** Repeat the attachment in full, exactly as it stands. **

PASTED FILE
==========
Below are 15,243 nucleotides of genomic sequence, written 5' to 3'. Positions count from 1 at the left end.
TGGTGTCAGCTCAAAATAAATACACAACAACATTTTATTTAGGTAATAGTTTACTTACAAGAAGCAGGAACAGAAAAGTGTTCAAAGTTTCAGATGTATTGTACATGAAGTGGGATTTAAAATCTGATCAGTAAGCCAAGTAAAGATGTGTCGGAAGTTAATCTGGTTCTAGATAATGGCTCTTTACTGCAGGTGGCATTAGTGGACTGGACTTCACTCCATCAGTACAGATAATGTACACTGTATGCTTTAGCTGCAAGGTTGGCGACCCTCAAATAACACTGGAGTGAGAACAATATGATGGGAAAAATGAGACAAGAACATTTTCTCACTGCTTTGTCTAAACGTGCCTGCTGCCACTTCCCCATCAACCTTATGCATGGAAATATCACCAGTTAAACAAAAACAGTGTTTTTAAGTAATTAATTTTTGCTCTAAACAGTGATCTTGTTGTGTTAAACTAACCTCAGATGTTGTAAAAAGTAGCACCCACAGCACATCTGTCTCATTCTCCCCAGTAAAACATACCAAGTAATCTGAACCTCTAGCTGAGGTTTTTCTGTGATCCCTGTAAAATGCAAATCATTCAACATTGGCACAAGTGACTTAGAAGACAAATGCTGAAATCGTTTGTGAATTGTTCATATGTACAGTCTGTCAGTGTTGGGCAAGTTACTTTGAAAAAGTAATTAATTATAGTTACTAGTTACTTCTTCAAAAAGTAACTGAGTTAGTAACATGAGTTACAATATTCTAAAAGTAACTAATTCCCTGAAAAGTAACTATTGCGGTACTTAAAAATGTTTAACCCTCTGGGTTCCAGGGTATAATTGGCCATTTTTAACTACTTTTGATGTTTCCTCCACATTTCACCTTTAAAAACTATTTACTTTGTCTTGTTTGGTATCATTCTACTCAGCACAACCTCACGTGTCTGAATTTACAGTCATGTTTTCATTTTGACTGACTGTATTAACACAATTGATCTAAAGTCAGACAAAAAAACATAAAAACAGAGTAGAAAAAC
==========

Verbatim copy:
Below are 15,243 nucleotides of genomic sequence, written 5' to 3'. Positions count from 1 at the left end.
TGGTGTCAGCTCAAAATAAATACACAACAACATTTTATTTAGGTAATAGTTTACTTACAAGAAGCAGGAACAGAAAAGTGTTCAAAGTTTCAGATGTATTGTACATGAAGTGGGATTTAAAATCTGATCAGTAAGCCAAGTAAAGATGTGTCGGAAGTTAATCTGGTTCTAGATAATGGCTCTTTACTGCAGGTGGCATTAGTGGACTGGACTTCACTCCATCAGTACAGATAATGTACACTGTATGCTTTAGCTGCAAGGTTGGCGACCCTCAAATAACACTGGAGTGAGAACAATATGATGGGAAAAATGAGACAAGAACATTTTCTCACTGCTTTGTCTAAACGTGCCTGCTGCCACTTCCCCATCAACCTTATGCATGGAAATATCACCAGTTAAACAAAAACAGTGTTTTTAAGTAATTAATTTTTGCTCTAAACAGTGATCTTGTTGTGTTAAACTAACCTCAGATGTTGTAAAAAGTAGCACCCACAGCACATCTGTCTCATTCTCCCCAGTAAAACATACCAAGTAATCTGAACCTCTAGCTGAGGTTTTTCTGTGATCCCTGTAAAATGCAAATCATTCAACATTGGCACAAGTGACTTAGAAGACAAATGCTGAAATCGTTTGTGAATTGTTCATATGTACAGTCTGTCAGTGTTGGGCAAGTTACTTTGAAAAAGTAATTAATTATAGTTACTAGTTACTTCTTCAAAAAGTAACTGAGTTAGTAACATGAGTTACAATATTCTAAAAGTAACTAATTCCCTGAAAAGTAACTATTGCGGTACTTAAAAATGTTTAACCCTCTGGGTTCCAGGGTATAATTGGCCATTTTTAACTACTTTTGATGTTTCCTCCACATTTCACCTTTAAAAACTATTTACTTTGTCTTGTTTGGTATCATTCTACTCAGCACAACCTCACGTGTCTGAATTTACAGTCATGTTTTCATTTTGACTGACTGTATTAACACAATTGATCTAAAGTCAGACAAAAAAACATAAAAACAGAGTAGAAAAAC